Not ready for this yet! But the front yard was undeniably magical, which I got to enjoy for about 30 seconds before I left for work…
I remember seeing Clerks for the first time – must have been 1995 or so. It had just come out on cable or DVD. At first glance, it shouldn’t have been appealing to me, as I was diametrically opposed to the lifestyle of the main characters. I was in graduate school, toiling away in classes and in the lab, where I was conducting research for my thesis. I was a rather dedicated, if not stellar student. I had goals, a plan. I intended to go places. I was not in a dead end job, working weird hours at a convenience store like the hapless heroes featured in the movie. Yet here these genial if vulgar slackers tapped into a well-concealed reservoir of doubt and discontentment within me. I saw that despite the jocularity between the characters, uncertainty always lurked beneath the ribbing and the jests, the banter distracting from the aimlessness afflicting them. When the protagonist Dante cries out in frustration “I’m not even supposed to be here!” I smiled and nodded. Sure it was whining, but it was also poignant – an admission of failure and a plea for mercy. For like Dante I also was too much in a rut to “stick it to the Man”, lacking the resolve to “escape the system”, so I was deeply sympathetic to that slow-motion floundering that characterizes the lives of so many 20-year olds, regardless of achievement. And as someone in my early 20’s at the time, I felt a kinship with these slouching, unmotivated wisecracking ne’er-do-wells.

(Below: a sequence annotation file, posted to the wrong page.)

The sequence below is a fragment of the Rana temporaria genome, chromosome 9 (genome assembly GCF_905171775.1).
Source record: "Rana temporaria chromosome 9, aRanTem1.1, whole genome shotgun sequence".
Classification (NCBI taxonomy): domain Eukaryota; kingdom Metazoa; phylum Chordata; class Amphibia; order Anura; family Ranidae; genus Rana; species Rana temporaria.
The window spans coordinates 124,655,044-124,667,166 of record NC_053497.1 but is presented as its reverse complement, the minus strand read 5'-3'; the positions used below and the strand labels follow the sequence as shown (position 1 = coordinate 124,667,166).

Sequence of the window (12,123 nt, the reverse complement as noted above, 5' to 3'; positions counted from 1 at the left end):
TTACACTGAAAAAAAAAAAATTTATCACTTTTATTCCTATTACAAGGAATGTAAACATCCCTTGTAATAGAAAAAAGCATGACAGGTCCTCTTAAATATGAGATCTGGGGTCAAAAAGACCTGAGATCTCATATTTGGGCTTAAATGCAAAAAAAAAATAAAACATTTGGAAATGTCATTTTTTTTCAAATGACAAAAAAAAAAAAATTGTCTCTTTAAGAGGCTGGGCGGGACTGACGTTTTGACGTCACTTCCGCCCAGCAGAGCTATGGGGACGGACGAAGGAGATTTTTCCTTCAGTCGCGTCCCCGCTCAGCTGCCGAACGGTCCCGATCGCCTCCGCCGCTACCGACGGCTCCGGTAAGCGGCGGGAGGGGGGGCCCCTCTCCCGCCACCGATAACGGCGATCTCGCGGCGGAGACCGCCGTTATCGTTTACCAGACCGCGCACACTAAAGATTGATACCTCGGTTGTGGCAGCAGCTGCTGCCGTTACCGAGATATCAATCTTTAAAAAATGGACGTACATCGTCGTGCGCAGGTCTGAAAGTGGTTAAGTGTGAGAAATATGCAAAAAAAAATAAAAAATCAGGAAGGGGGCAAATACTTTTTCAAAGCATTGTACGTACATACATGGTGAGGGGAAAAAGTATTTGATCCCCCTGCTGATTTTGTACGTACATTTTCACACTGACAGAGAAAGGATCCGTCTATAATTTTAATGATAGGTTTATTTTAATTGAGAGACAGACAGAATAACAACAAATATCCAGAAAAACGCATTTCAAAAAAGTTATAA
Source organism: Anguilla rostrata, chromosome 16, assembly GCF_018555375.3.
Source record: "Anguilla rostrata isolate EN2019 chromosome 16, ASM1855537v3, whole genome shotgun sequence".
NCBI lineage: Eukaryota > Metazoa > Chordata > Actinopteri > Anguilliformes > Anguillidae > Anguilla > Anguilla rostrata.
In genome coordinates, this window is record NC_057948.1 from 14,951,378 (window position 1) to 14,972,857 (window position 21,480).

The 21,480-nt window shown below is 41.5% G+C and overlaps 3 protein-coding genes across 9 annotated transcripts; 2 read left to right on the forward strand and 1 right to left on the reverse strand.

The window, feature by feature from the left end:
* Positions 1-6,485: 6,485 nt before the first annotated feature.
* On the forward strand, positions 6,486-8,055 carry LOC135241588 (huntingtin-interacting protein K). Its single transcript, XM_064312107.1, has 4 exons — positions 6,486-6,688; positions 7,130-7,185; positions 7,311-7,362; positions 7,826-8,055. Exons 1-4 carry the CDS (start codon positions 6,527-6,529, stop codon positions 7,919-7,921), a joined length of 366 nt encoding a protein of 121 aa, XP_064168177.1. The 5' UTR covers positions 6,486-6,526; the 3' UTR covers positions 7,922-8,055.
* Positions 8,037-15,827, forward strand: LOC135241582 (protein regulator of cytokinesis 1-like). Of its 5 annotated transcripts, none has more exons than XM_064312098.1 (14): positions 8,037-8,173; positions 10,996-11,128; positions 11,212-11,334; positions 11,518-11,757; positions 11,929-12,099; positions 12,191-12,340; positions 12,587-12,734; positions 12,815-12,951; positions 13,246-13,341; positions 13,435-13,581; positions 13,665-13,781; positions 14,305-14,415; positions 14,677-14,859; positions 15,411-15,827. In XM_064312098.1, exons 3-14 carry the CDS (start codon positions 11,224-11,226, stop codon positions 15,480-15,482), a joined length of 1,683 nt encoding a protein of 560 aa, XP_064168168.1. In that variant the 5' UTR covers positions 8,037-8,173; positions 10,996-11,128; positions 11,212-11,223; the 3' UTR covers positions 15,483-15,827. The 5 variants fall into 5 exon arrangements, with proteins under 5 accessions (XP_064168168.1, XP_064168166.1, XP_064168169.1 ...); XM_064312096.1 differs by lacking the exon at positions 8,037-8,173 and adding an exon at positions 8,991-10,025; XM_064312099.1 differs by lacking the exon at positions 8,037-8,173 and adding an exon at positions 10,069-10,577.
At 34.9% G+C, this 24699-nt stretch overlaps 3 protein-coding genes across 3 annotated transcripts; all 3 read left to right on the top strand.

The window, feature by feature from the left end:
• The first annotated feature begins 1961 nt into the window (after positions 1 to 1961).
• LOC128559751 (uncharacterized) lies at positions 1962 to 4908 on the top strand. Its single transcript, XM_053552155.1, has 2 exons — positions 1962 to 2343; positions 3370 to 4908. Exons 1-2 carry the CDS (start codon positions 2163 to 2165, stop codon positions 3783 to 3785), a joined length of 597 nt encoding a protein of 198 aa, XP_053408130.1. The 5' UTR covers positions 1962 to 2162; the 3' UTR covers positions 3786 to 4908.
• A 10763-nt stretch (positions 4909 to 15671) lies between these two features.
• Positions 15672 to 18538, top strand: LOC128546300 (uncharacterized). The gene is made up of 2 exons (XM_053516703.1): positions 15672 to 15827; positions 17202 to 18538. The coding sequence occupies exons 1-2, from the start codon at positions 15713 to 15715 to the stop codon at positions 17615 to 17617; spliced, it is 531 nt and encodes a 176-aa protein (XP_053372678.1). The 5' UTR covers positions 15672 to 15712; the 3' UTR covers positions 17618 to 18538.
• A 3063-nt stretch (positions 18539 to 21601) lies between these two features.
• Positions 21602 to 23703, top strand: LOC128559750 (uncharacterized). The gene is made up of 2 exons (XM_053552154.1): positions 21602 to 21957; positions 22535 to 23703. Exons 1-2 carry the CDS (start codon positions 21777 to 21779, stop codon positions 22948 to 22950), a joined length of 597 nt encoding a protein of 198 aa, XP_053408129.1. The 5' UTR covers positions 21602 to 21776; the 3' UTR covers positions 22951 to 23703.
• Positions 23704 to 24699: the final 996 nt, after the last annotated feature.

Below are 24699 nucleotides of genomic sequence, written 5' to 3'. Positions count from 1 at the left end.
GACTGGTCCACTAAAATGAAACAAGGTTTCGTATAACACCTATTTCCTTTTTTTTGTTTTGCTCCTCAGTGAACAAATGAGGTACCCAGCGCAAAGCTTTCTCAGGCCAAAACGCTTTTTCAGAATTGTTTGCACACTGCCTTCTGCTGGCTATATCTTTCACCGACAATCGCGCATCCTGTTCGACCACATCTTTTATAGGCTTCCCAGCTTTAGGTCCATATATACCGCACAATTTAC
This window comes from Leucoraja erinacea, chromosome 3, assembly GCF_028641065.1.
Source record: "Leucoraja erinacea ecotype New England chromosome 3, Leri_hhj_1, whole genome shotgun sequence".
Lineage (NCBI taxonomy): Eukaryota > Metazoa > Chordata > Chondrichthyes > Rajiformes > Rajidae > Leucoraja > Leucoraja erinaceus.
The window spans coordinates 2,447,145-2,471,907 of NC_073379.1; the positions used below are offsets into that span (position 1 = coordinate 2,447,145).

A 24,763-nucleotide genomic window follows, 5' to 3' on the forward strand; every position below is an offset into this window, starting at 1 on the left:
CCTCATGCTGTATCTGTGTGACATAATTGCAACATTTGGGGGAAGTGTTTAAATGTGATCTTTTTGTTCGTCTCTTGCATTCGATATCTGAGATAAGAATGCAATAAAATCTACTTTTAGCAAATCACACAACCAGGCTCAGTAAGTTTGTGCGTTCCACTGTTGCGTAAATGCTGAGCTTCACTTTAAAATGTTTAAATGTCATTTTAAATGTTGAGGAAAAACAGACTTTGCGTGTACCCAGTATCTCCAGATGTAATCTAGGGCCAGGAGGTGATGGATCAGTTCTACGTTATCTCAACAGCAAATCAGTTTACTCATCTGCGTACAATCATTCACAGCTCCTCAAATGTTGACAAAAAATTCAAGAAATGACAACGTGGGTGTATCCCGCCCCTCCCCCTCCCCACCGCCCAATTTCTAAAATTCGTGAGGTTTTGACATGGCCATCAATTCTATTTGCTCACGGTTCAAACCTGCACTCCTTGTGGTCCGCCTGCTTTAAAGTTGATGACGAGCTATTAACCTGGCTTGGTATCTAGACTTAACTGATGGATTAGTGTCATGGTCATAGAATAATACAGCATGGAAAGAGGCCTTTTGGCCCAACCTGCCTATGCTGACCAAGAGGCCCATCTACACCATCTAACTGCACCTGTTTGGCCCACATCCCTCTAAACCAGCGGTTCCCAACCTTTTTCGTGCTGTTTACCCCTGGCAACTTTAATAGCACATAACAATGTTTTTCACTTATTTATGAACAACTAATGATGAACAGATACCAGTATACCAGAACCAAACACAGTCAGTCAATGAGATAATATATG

Then there was Gross Pointe Blank, with its quirky, glib, but deadly protagonist reluctantly returning to his hometown for his ten year high school reunion (as well as to carry out a conveniently located assassination contract at the same time). The reckoning, the taking stock, the awkwardness, that surreal confrontation between the man you’ve become and the protean, larval version of you that still lurks in the minds of one’s peers were all perfectly on display there, only slightly augmented by the inclusion of gunplay and hand-to-hand combat. No, I was nothing like the protagonist, really. Neither a borderline sociopath with a talent for violence nor a loser in high school, I nonetheless shared that same wistful questioning, the equivocation of if I should make a change and embark on a different path. Sure, unlike the slackers in Clerks cruising on autopilot, the two of us had committed to something – but was it the ”right” something? And was there still time to alter course?
And currently, The World’s End, which when it came out on cable I watched three times in the first week alone. It features a group of middle-aged men who have made their choices and stuck by them. But a certain Gary King, played by the charismatic Simon Pegg, has apparently made the wrong choices, and belatedly realizes that he has paid a price for it. His internal crisis is mirrored by an external crisis where the characters’ hometown is taken over by aliens who have displaced the original inhabitants and assumed their identities. Part of the genius of the film is how perfectly everything is mirrored and distorted – faulty recollections versus actual occurrences, childhood versus adulthood, aspiration versus actual achievement, duty versus liberty, the freedom to do versus the necessity to conform, etc. As a 42 year old man this cannot help but resonate deeply within me. The movie challenges me to consider my circumstances and pick a side, to choose a course, rather than merely follow the path whose route was laid out years before by a rather uninformed young man and not well-scrutinized since.